Illustration Showcases Hip Hop Artists’ Wordsmith Skills

Illustration Showcases Hip Hop Artists’ Wordsmith Skills
Arts & Culture

Data analyst digs into Rappers' vocabs to produce colorful pictorial

Marnie Kunz
  • 3 september 2014

When it comes to vocabulary, Shakespeare’s got nothin’ on some rappers, according to The Hip Hop Flow Chart, a pictorial showcasing hip hop artists’ wide ranging use of different words. The chart, adapted from designer, coder and data analyst Matt Daniels‘ data in the “Largest Vocabulary in Hip-Hop,” features 100 had-drawn portraits of rappers. Each rapper has a number based on the amount of unique words used in his or her first 35,000 lyrics (roughly equal to 3-5 albums).

In the colorful study of language and hip hop, rappers are also color coded based on the region they’re from, with the East Coast (blue) and Southern (yellow) rappers dominating the color scheme. According to Daniels’ data, the Southern rappers have the lowest average word variety (4,268). The East Coast rappers score the highest, with an average of 4,804. There are exceptions to the regional rule, however. Although only 4 of the 17 Southern-based artists in the dataset are above average, for instance, hip-hop cult favorite Outkast ranks in the top 20, with an impressive 5,212-word score.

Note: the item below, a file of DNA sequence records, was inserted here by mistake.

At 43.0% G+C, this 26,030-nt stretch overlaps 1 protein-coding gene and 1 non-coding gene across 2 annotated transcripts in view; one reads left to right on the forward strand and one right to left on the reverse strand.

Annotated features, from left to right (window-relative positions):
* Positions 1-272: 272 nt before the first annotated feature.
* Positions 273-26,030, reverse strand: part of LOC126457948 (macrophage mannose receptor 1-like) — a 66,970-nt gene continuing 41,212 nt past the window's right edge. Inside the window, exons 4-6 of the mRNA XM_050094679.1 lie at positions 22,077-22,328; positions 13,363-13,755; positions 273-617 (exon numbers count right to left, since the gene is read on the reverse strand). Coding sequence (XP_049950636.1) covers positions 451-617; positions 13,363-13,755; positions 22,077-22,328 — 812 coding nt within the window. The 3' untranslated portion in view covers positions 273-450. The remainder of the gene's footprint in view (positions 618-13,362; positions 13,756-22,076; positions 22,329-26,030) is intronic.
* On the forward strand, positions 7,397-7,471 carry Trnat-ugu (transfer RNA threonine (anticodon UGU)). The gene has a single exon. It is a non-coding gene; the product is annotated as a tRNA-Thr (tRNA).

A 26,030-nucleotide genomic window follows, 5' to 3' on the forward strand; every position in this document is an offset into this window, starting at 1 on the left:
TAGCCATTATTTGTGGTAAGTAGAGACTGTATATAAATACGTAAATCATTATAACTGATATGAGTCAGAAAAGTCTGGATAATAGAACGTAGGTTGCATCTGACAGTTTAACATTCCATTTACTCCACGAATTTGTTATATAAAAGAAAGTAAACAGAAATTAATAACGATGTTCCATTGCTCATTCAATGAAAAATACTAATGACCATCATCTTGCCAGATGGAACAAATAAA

As a benchmark, Shakespeare would come in just below Outkast, according to Daniels’ findings, with a score of 5,170. So who comes in at the top, reigning as king of hip hop wordsmiths? Rapper Aesop Rock ranks as number one by far, with a whopping 7,392 unique words in his first 35,000 lyrics. He beats out Shakespeare and Moby Dick, not to mention Wu Tang-Clan (who still ranks in the top 10, with an impressive 5,895) and currently popular rappers like Jay-Z and Kanye West. In fact, big-time rappers Kanye West, Snoop Dogg, Lil Wayne and Tupac didn’t rank as high as hip hop fans might expect in the wordsmith department, coming in below average on the Hip Hop Flow Chart.

For the study, not all hip hop artists were included, as quite a few rappers don’t have enough official material to be included (such as Biggie and Kendrick Lamar).

The Hip Hop Flow Chart is available at Pop Chart Lab for $29. Each 24″ x 18″print is signed and numbered by the illustration artists from a first printing of 500. The posters are made of 100 lb. archival stock certified by The Forest Stewardship Council and pressed on an offset lithographic press with vegetable-based inks in Long Island City, Queens.


[h/t]: Pop Chart Lab, Matt Daniels, Undercurrent


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